If you have been bed-sharing and have decided it is time to move your little one into their room – dependent on age, it may just be easier to move them into their room and into their bed from the beginning. This way, you do not need to go through the transition of getting them into their room, only to later go through the transition of a cot to bed. Of course, your little one would need to be 18 months or older to do this in one move. 

Bed or Toddler Bed

Toddler beds are lower to the ground than a standard single bed. They reduce the risk of your child potentially injuring themselves should they fall out (which will happen on occasion). 

Many toddler beds convert to standard single beds, which are great as they allow your little one to get used to sleeping in a bed, but you can convert the toddler bed to a single bed as they grow.

Whether you decide to use a bed or toddler bed, having a guard rail is a good idea, and there are plenty of different guard rails you can choose.

Alternatively, you could use a pool noodle and slip it under the fitted sheet – this is what I did with my little one, and it worked well.

You could also place a mattress on the floor initially and then transition to the toddler bed or bed once your child is used to the mattress.

Making the Bedroom Safe

Now that your little one is in a bed, they may be tempted to get up and come and look for you in the middle of the night, so here are a few tips to help make your house safe:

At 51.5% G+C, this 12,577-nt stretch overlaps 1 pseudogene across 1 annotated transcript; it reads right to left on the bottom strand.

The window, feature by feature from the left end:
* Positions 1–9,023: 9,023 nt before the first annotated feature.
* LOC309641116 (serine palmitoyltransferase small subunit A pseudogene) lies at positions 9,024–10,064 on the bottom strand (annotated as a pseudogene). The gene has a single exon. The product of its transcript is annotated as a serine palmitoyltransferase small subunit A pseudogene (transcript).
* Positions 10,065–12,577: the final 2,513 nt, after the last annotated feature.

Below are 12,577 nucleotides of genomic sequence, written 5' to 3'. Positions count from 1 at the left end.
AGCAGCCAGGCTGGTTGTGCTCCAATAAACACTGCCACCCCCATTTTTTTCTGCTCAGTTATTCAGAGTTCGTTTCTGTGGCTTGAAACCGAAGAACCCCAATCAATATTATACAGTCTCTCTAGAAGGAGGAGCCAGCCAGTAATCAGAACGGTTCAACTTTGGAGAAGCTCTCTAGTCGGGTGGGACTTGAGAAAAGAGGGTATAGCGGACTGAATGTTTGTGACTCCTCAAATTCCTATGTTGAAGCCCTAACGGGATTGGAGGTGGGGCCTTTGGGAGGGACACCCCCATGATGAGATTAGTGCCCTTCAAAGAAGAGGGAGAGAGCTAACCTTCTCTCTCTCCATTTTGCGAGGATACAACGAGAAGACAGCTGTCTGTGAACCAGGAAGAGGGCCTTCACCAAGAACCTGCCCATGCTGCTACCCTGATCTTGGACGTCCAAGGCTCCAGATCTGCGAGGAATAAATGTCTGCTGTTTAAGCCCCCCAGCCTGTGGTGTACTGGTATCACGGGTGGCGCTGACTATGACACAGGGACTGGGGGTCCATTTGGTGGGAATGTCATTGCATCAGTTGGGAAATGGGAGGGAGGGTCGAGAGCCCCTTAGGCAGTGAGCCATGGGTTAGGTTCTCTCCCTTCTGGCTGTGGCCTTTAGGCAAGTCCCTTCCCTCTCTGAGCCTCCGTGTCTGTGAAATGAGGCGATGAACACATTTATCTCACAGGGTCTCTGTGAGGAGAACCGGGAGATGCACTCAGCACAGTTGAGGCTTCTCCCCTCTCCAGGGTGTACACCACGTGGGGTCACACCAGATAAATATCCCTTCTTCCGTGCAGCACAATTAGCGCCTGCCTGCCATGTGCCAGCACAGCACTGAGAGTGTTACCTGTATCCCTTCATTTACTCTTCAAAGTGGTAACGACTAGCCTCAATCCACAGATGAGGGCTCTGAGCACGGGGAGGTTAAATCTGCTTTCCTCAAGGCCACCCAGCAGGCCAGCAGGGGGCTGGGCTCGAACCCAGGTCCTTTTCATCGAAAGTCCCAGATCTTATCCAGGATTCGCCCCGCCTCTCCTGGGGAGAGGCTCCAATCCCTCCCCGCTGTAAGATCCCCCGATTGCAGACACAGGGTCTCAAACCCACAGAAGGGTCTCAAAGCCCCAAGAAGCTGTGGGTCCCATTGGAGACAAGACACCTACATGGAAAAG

• Ensure windows have safety locks if your little one is tall enough to reach the windows.
  • Ensure all cords from blinds or curtains are out of the way.
  • Don't leave any small objects within easy reach that your child could swallow. 
  • Install electrical outlet covers.
  • Clear any medicines, ointments or oils out of the bedroom.
  • Consider using a safety gate on the bedroom door or close the bedroom door. Otherwise, you will need to ensure that you make the rest of the house safe.

Making a Safe Move from Cot to Bed

In addition to making sure the bedroom and house are safe, there are a few other safety considerations.

  • Choose a reasonably firm mattress.
  • If your child is under two years old, then do not place a pillow in the bed. Once they are older than two years old, it is safe to let them sleep with a pillow; however, choose a toddler pillow (these are not as high) that keeps your child's neck and head in line with their back.
  • Once you have placed the mattress on the bed, check to ensure there are no gaps that your child could slip into.
  • Keep the bed clear of heavy blankets and the area around the bed clear of soft toys etc. 
  • If your child is still in a sleeping sack, then you will need to transition them out of this before moving them from their crib to their bed.